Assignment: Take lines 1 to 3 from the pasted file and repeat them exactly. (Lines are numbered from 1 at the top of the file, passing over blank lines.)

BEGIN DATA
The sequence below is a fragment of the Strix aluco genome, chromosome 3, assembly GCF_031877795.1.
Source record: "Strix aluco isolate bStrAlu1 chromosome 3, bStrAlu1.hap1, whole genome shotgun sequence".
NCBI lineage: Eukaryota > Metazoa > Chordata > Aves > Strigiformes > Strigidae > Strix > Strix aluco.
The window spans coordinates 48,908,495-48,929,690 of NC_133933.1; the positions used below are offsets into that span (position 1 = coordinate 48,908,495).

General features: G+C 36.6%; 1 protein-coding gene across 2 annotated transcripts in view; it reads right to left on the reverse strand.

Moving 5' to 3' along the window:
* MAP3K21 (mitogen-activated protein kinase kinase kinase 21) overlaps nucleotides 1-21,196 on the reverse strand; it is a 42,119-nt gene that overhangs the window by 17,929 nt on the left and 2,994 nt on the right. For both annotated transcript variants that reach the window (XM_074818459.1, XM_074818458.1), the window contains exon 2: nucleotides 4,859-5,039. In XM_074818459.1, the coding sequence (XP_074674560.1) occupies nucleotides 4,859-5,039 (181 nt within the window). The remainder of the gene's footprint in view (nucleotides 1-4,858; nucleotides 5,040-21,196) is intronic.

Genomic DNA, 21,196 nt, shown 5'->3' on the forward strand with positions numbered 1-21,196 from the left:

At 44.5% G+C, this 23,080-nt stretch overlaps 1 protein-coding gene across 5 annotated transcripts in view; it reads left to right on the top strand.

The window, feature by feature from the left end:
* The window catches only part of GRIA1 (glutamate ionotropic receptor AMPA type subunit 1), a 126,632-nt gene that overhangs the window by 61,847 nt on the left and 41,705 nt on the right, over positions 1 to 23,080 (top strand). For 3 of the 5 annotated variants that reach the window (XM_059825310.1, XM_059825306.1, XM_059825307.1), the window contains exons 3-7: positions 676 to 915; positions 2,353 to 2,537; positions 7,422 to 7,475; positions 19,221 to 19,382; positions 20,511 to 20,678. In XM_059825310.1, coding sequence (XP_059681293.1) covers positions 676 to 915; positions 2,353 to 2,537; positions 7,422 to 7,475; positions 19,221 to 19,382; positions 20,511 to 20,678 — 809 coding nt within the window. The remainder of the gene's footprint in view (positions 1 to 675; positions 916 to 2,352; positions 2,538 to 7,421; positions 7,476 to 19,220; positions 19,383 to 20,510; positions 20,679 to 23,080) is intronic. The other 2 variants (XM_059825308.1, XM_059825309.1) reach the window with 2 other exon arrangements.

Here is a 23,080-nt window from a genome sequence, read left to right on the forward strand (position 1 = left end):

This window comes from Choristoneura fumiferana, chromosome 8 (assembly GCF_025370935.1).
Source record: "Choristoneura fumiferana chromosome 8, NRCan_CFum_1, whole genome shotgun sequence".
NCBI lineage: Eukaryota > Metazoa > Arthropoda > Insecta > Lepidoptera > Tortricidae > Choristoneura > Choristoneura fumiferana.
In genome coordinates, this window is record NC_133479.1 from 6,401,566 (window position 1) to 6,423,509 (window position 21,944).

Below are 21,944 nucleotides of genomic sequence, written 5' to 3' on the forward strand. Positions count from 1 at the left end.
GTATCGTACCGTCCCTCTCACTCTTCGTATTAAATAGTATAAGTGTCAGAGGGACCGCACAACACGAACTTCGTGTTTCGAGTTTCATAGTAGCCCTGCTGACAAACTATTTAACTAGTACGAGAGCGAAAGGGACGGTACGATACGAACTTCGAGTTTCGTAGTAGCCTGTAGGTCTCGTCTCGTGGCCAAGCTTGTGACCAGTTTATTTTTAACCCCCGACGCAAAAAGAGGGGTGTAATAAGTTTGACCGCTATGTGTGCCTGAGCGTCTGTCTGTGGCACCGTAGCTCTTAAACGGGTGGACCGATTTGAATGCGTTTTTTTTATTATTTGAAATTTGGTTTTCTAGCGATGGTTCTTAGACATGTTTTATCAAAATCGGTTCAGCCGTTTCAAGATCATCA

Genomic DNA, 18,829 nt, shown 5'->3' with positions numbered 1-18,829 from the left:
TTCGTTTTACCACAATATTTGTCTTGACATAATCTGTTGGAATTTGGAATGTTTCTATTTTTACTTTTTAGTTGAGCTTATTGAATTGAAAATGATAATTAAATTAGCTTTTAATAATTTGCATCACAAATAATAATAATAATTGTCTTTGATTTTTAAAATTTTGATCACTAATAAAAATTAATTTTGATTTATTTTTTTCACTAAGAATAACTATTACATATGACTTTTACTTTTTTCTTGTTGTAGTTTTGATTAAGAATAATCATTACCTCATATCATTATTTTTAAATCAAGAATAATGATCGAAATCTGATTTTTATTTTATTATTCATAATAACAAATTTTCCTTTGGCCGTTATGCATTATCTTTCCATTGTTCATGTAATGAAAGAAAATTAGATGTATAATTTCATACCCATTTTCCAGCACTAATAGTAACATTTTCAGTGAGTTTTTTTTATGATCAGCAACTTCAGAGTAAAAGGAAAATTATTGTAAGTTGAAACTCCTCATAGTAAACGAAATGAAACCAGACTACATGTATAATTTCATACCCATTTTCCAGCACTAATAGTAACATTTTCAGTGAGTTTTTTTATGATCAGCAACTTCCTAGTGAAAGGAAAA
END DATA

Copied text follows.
The sequence below is a fragment of the Strix aluco genome, chromosome 3, assembly GCF_031877795.1.
Source record: "Strix aluco isolate bStrAlu1 chromosome 3, bStrAlu1.hap1, whole genome shotgun sequence".
NCBI lineage: Eukaryota > Metazoa > Chordata > Aves > Strigiformes > Strigidae > Strix > Strix aluco.